Thursday, November 8, 2018

Genesis Post 60 - Pharaoh's Nightmares, Joseph's Promotion (Chapter 41)

May I just share a PS to my last post?

It occurred to me that there is another similarity to Yeshua in chapter 40, in regard to the two prisoners.  One is set free, and one is condemned.  I am reminded of the two theives on the cross; one is condemned and the other promised paradise.

Ok, on to chapter 41.

Joseph is still languishing in prison, and we are told that it is now two years later. God’s timing is about to manifest itself.

Pharaoh has two bizarre dreams on the same night. They are eerily similar.

In the first dream, Pharoah is standing by the beloved and mighty Nile river, and seven big fat cows come up out of the water.

The fat cows are standing around, minding their own business, and seven skinny, ugly, starving cows come up out of the river and eat them.

Cows are not carnivores. This is weird.

So Pharaoh awakes. He must’ve shaken his head and then thought wow, crazy dream!

He falls back asleep and has a second dream, very similar to the first. Seven plump grains show up on one stalk. Suddenly, seven scrawny, skinny grains blighted by the East wind, show up on another stalk and devour the seven big ones.  (Remember how the idea of east is a picture cursing, biblically?)

What the heck?? Pharaoh must be really perplexed by this point.

Pharaoh sends for someone, anyone, who could possibly interpret the dreams for him.  None of his sorcerers or magicians has an answer for him.

Finally, the cupbearer sees a chance to make good on his promise to Joseph and gain favor with Pharaoh at the same time. Starting in verse nine, he says:

Then the chief butler spoke to Pharaoh, saying: "I remember my faults this day.
 "When Pharaoh was angry with his servants, and put me in custody in the house of the captain of the guard, both me and the chief baker, "we each had a dream in one night, he and I. Each of us dreamed according to the interpretation of his own dream.  "Now there was a young Hebrew man with us there, a servant of the captain of the guard. And we told him, and he interpreted our dreams for us; to each man he interpreted according to his own dream.  "And it came to pass, just as he interpreted for us, so it happened. He restored me to my office, and he hanged him."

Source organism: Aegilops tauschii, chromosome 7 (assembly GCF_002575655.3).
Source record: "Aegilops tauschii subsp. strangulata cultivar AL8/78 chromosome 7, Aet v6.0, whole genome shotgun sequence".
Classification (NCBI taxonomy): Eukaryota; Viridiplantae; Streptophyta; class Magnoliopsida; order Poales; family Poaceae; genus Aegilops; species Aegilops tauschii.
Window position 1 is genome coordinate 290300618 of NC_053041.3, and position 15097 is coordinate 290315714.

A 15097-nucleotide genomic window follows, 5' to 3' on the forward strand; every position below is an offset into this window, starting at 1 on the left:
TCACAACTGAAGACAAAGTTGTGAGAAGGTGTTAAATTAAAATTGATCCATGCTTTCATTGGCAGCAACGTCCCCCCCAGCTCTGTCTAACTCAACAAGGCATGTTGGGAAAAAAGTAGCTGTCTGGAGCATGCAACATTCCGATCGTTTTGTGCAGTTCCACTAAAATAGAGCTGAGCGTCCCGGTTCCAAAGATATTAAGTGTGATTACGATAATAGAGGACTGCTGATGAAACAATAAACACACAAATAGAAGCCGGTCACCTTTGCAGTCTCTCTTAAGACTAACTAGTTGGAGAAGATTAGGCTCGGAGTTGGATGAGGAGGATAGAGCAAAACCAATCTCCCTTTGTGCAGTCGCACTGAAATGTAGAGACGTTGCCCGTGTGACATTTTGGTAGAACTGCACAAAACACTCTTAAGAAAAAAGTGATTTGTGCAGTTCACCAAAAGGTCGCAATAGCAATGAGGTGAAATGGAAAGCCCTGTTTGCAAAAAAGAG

Pharaoh is intrigued (or desperate) enough to send for Joseph after hearing his cupbearer's tale.

Joseph is cleaned up and brought before Pharaoh. He tells Pharaoh about his God who can interpret his dream.  What faith! What boldness! Pharaoh himself was considered a god in his culture, so to stand there and elevate your God above Pharaoh and all that he stood for was gutsy.

Pharaoh describes both of his dreams to Joseph.

Joseph instantly gives credit to God, assuring him that God will give him peace about it.  He interprets Pharaoh's dreams, saying they are in fact one dream.  He tells Pharaoh what God is about to do: He will bring seven years of plenty and then seven years of famine.

There is a biblical pattern of twos that has been established in Genesis.  Joseph himself had two dreams.  There were the two dream of the prisoners.  Pharaoh has two dreams.  And in the book of Daniel, Nebuchadnezzar has two separate, prophetic dreams that tell a similar story.

The bible often speaks of two witnesses.  Is that what we are seeing through these double dreams?  The scriptures themselves testify of Yeshua with two witnesses:  the Tanach and the Brit Chadashah.  (Old and New Testaments). And the gospels give us four witnesses... which is even more than the lawful requirement.

Look what Joseph says in verse 32:
And the dream was repeated to Pharaoh twice because the thing is established by God, and God will shortly bring it to pass.

By the word of two or three witnesses, a matter or a word is established.  This is clearly stated in Deuteronomy 19, Matthew 18, 1 Timothy 5, 2 Corinthians 13, and Revelation 11.

Have you been given a prophecy? Do not be afraid to seek confirmation.